Yeah, you need to watch that hard drive

| Comments (9) | COMSEC
Dave Winer is unhappy that he took his Mac to the Apple store with a broken hard drive. Apple replaced the drive but then wouldn't give it back. Winer claims they're going to refurbish it and give it to someone else and is concerned about data leakage.

I share this concern. I generally don't let others have access to my hard drive even if I expect them to give it back—for instance if they're repairing some other part of the computer. In theory, you can clean off the hard drive if it's functioning properly, so you can take a backup, wipe the drive, and then restore it when the computer comes back. But of course once the hard drive itself starts to fail, then disk wiping tools present an obvious problem, so you either need to keep possession of the hard drive, or use encryption. Encryption has the obvious advantage that you don't need to replace your own hardware, but of course it's more of a pain to use upfront and you need to worry about losing your data if you lose the encryption key (that's kind of the point, after all).

That said, I do kind of wonder whether the drive is actually going to be refurbished. Hard drive technology changes pretty fast and I wonder if it's really worth refurbishing old drives.

See also FSJ on Winer.


The interesting thing here is that Winer claims in the comments that this was not a warranty repair and that he paid for a new drive as well as the installation. If this is true, then that Apple Store took his property from him. Assuming that he didn't sign a service order of some kind that forfeited his right to the old drive, this seems illegal.

If he'd gone to an independent Authorized Apple Service Provider, they would certainly have given him the drive back. He could also have requested on-site service from an independent provider and had the drive replaced in his own office.

Why refubrish a possibly bad drive? Its not worth the risk, its scrap at best, ewaste at worst.

But more importantly, this was a MACBOOK. It is trivial to change the drive: you remove the battery, remove 3 screws holding the drive/memory shield in place, remove the shield, slide out the drive, screw the carrier onto the new drive, and close up.

It should have been done in shop on the counter, with a Yuppie Food Stamp ($20) to cover a massively overinflated labor charge.

To avoid these situations, I use an electric magnetizing device to wipe drives before I give them (as part of PCs) to any service person. I have a Radio Shack model that was handed down to me from my father-in-law, but I can't imagine they are expensive relative to the cost of data leakage.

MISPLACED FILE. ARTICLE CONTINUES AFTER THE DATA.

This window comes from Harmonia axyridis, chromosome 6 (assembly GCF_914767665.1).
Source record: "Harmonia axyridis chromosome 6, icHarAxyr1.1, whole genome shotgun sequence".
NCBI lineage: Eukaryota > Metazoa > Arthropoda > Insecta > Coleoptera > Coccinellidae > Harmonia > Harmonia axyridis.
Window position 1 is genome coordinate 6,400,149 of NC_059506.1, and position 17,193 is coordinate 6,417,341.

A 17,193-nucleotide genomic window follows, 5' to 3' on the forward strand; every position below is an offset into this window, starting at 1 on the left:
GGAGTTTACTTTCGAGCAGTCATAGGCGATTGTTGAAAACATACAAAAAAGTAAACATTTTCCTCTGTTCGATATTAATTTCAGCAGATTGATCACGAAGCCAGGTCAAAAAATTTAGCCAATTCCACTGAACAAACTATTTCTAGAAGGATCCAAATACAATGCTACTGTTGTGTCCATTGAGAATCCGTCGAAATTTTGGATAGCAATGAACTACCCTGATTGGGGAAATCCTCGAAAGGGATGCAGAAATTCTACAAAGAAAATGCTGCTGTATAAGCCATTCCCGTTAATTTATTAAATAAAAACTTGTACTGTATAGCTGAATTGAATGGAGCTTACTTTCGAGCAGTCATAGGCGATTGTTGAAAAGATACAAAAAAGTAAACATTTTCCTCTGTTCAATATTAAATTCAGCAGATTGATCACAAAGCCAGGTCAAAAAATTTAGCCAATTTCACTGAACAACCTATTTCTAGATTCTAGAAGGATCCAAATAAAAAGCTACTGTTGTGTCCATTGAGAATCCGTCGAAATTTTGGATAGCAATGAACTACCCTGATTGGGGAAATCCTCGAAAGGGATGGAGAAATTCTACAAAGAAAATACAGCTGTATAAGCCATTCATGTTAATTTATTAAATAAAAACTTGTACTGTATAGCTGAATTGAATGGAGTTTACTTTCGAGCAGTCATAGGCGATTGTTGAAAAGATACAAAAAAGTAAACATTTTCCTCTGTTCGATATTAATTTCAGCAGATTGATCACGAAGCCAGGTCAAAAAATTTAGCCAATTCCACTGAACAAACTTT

I was under the impression that any magnetic field strong enough to really degauss the data tracks on a hard drive would also degauss the control track, rendering the drive completely useless.

OK if you know your hard drive has died. Not so good if something else is the problem.

Also, a hard drive-specific degausser is thousands of dollars. I don't think a hand held magnetic tape degausser is recommended for hard drives.

For me, destroying it is the goal. The only reason you think you need a strong magnet is the steel outer casing shield. Simply opening it is enough to use a reasonably priced electromagnet to assure that recovery will be expensive, if possible at all.

For destruction, if I care enough about the data to go to any trouble, I give it to a shredding company. Amazingly, they will put the whole hard drive through the shredder right there on site for you along with your confidential documents.

If your company (or a friend's) already uses a shredding service, this has no marginal cost.

The disk drive shredders are cool - if you do the job correctly.

Last year at RSA, I met Adi Shamir who had just visited a booth selling a machine that drills a hole in a drive. He was as impressed by this as I was. Which was to say 'he finds people wo buy it???' I would like to know just how much data can be recovered. I would expect that its pretty much the whole drive.

The exact other side of the hall there was a company with the real deal, you put the drive in and it really shreds it. The result is a little bag of twisty metal shards.

The shredder I'm talking about is the same one used for mass confidential document destruction. The one that comes in the back of a medium sized cargo truck. It turns the drive (housing and all) into the same size metal bits as cross cut shredded paper bits.

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